Although scenario planning is not a new concept, the upcoming Metropolitan Planning Organization’s Constrained Long-Range Transportation Plan will use it in an innovative way. As a way of definition, scenario planning is the framework of performing a future risk assessment and benefit analysis to determine potential strengths and weaknesses which affect our region. This assists in current and long-range local/regional planning pursuits.
In 2014, the Steering Committee of the
Livable Roanoke Valley Plan developed
four scenarios, which focus on preparedness and ability of the Valley to thrive and prosper. The scenarios were used to determine a future vision for the Roanoke Valley, and became part of the Livable Roanoke Valley Plan.
As the MPO staff begins development of the 2040 Constrained Long-Range Transportation Plan, we will be utilizing the four Livable Roanoke Valley scenarios: Paradise Valley, Light at the End of the Valley, Happy-Go Lucky Valley and Unhappy Valley. The four scenarios will play a critical role in making population and employment projections within Traffic Analysis Zones (TAZs)–areas developed locally for calculating traffic related data. Using 2040 population and employment estimates compiled for each of the 204 TAZs in the Roanoke Urbanized Area, staff has developed corresponding projections based on each future scenario. These projections will lead to more precise analysis and policy recommendations, based on future outcomes; and staff will utilize the scenarios to plan with an eye towards preventing the worst possible regional future.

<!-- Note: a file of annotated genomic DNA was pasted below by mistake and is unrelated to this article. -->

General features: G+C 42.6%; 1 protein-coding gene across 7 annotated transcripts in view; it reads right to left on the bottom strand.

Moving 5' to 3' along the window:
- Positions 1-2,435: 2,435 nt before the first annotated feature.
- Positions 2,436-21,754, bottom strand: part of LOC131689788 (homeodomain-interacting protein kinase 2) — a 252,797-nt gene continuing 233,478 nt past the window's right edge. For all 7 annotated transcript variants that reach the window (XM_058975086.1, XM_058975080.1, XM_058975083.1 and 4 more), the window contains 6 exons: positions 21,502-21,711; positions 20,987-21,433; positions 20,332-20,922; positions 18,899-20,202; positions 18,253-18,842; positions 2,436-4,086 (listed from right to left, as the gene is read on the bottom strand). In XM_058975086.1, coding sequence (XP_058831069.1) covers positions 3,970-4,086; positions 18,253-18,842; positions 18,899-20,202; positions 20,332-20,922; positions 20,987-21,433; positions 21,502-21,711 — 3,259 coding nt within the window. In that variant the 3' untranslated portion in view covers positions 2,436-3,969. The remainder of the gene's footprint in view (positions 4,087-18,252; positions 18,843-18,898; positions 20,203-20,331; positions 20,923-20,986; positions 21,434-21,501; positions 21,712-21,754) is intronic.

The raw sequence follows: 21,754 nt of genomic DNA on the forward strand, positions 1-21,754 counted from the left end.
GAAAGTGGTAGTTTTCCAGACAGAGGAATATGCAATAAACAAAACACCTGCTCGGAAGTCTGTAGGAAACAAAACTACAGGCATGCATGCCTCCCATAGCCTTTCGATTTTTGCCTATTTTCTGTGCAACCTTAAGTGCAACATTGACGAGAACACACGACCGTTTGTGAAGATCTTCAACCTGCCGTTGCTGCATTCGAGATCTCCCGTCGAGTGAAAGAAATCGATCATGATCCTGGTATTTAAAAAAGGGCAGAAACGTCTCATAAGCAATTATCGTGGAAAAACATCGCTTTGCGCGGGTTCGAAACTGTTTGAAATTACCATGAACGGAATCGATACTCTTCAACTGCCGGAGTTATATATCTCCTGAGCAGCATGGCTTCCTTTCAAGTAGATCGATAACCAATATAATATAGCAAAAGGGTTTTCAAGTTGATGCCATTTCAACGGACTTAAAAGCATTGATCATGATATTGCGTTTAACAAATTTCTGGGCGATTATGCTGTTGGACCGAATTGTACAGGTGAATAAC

In addition to using scenario planning to anticipate population and employment changes in the TAZs, MPO staff utilize GIS software maker ESRI’s Tapestry Segmentation to incorporate an additional data layer. Simply stated, Tapestry Segmentation is a method of surveying and analyzing large populations in order to quantify diversity, trends, lifestyles and life stages. It takes into account population, household, migration, housing, economic, educational and income characteristics and produces a “fabric” of a particular geography. By utilizing this approach, it is like what people in marketing use as a marketing framework strategy.
Based on the data collected for each geography, ESRI has 12 uniquely designated Lifemode Summary Groups, which take into account lifestyles and various stages of life (e.g. Upscale Avenues and American Quilt). Within these Lifemode Groups are 65 segments, which reveal more specific characteristics.
In the months to come, as MPO staff analyzes future trends by projecting population and employment based on both the four scenarios and the Tapestry Segmentation Lifemode Groups, we hope to discover additional dynamics to allow us develop better transportation policies and recommendations.